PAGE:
• If an auto-encoder is positioned upstream of the model, it will have the ability to transform the input before it is processed by the application, removing potential malicious payloads. In this way, it becomes more difficult for an attacker to introduce elements enabling an evasion attack, for example.
  • We can use this same system downstream of the model to protect against oracle attacks (which aim to extract information about the data or the model by interrogating it). The output will thus be filtered, reducing the verbosity of the model, i.e. reducing the amount of information output by the model.


Federated Learning: strength in numbers

When a model is deployed on several devices, a delocalised learning method such as federated learning can be used. The principle: several models learn locally with their own data and only send their learning back to the central system. This allows several devices to collaborate without sharing their raw data. This technique makes it possible to cover a large number of cyber risks in applications based on artificial intelligence models:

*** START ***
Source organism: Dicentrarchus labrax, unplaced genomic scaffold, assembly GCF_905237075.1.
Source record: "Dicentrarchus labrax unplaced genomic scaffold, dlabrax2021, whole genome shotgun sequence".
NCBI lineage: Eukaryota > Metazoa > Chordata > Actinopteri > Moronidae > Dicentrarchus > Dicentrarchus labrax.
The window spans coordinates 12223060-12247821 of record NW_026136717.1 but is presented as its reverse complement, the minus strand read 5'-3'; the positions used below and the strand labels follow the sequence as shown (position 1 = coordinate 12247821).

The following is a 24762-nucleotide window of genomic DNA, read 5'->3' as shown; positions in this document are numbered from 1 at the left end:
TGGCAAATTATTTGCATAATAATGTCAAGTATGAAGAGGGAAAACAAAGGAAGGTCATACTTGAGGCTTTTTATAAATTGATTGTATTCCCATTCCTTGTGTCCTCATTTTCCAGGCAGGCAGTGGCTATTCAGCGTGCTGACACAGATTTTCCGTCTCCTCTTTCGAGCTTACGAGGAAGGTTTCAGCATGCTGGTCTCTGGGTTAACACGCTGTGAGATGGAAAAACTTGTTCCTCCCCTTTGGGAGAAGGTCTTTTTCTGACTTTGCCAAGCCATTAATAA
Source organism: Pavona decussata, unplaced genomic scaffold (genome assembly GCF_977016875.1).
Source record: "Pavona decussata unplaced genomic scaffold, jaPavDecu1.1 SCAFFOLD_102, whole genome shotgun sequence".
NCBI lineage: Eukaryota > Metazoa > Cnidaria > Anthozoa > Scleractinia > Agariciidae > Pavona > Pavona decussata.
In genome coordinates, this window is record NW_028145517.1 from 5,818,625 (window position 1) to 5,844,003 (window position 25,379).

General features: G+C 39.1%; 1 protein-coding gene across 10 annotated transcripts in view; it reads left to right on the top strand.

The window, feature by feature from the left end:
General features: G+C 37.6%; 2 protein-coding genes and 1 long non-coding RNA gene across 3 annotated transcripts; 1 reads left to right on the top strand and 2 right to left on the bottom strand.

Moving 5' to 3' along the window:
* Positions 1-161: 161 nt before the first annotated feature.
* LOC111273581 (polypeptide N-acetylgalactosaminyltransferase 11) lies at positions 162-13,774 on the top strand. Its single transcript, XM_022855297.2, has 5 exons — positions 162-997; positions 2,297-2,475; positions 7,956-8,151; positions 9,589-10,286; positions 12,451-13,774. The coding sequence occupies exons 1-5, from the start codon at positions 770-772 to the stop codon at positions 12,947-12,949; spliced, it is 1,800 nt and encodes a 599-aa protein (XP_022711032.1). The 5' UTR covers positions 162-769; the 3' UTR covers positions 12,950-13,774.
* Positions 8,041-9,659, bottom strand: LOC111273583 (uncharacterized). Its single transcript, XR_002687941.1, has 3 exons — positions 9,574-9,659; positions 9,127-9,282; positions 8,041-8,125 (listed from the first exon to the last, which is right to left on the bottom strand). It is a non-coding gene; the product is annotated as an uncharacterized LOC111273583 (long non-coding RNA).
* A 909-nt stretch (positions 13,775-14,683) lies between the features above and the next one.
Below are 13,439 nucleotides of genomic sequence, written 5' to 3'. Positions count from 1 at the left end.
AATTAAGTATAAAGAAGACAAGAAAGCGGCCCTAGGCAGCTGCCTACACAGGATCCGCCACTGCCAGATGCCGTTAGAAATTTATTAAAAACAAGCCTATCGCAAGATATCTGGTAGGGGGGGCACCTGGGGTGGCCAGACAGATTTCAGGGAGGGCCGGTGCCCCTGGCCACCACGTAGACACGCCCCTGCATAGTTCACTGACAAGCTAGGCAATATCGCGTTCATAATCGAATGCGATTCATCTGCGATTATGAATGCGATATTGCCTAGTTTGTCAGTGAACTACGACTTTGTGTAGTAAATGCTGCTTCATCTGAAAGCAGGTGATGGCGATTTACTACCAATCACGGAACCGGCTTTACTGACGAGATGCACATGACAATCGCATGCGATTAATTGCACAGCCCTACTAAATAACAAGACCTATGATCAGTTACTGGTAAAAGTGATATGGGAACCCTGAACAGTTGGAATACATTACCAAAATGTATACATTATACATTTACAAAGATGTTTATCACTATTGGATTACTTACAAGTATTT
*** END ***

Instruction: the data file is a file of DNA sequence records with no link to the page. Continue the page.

• Segmentation of training databases plays a crucial role in limiting the risks of Backdoor and Model Skewing poisoning. The fact that training data is specific to each device makes it extremely difficult for an attacker to inject malicious data in a coordinated way, as he does not have access to the global set of training data. This same division limits the risks of data extraction.